11. Hi Audrey, I am putting together a blog tour, because a new Port Naain Intelligencer story is coming out soon, and I wondered if you’d like to be one of the hosts. (The story does mention Tallis Steelyard but alas only in passing)

    Liked by 3 people

  12. Hi, Audrey! Delighted to meet you! It came as a lovely surprise to find that someone had reviewed my book, Deception Bay. Thank you for reviewing it…and am glad you enjoyed it.

    Liked by 3 people

  13. Hi there, Audrey. Thank you for liking the post I shared yesterday from Rebecca Bryn. I too have a small ‘patch of earth’ and love gardening and the opportunity it presents to my characters to tell me their thoughts.

    Liked by 3 people

  14. I need advice. I am writing a book about my daughter. I started it in Word years ago. Then I started hand-writing it so I could move parts around. Now, I am releasing parts of it on my OTHER blog, seizuremama.wordpress.com. As you can tell it’s all over the place. I have it all in one notebook, but I am overwhelmed on how to put it all together. Do you use an app? I read about Scrivener. What do you use. HELP!!!!

    Liked by 3 people

    1. Hi Flower. The only writing aid I use (apart from pen and paper) is Word. I know writers who swear by Scrivener, but have never tried it myself, so I don’t know how easy it is to learn. If you’re comfortable with Word, you could certainly continue to use it. Maybe create a separate Word document for each section, and eventually copy each one into a new, combined document. It’s pretty easy to move text around in Word by highlighting, copying, cutting and pasting. It’s best to keep things like fonts, line spacing, indents, etc. the same throughout. I published four novels in ebook and print form, doing all my own formatting. Each one started as a Word document. So it is doable. Feel free to ask about specifics, and good luck.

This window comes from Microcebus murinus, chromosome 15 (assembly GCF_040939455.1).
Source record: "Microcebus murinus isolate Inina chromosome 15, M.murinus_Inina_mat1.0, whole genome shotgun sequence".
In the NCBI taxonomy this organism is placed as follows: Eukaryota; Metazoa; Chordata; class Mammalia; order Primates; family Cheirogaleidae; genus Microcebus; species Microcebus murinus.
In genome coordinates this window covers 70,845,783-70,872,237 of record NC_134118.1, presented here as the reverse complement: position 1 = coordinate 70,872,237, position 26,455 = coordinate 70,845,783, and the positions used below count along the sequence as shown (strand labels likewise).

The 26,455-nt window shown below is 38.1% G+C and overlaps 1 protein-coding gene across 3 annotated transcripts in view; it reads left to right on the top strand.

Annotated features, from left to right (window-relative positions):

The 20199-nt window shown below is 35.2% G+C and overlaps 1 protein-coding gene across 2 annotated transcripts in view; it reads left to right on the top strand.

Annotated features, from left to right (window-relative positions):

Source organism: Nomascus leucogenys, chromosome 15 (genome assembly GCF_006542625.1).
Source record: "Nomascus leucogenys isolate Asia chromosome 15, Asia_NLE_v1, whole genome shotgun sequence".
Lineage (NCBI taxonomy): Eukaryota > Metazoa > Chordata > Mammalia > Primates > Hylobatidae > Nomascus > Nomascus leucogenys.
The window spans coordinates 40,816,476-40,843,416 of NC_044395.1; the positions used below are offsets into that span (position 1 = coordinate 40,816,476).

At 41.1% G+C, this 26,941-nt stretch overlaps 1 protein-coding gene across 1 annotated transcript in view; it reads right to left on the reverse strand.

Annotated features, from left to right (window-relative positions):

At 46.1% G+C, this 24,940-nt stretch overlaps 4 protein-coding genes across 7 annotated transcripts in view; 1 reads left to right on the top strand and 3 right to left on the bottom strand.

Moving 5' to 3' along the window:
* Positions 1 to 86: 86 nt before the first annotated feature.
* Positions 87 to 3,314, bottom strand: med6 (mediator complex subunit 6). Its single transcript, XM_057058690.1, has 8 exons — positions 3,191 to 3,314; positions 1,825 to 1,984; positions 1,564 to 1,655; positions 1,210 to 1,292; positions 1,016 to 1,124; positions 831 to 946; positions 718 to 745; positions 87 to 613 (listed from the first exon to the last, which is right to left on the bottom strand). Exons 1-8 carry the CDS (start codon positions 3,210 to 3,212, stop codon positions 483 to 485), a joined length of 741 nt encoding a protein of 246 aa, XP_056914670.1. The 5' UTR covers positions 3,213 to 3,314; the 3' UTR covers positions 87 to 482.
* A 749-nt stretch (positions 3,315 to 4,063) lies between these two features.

Liked by 1 person

  15. Audrey, thank you for visiting my site and “liking” one of my environmental posts. I do research like that because I’m a professional grandfather, and want a life for all the young people on the planet, and a life worth living.
    In one of your posts, you are contrasting writing in the dungeons, isolated and concentrating. vs. in more normal and distracting circumstances. My guess is that it makes no difference, because the REAL writing is done by your subconscious and, if you’re anything like me, pecking at a keyboard or pushing a pen around is merely recording.

    Liked by 3 people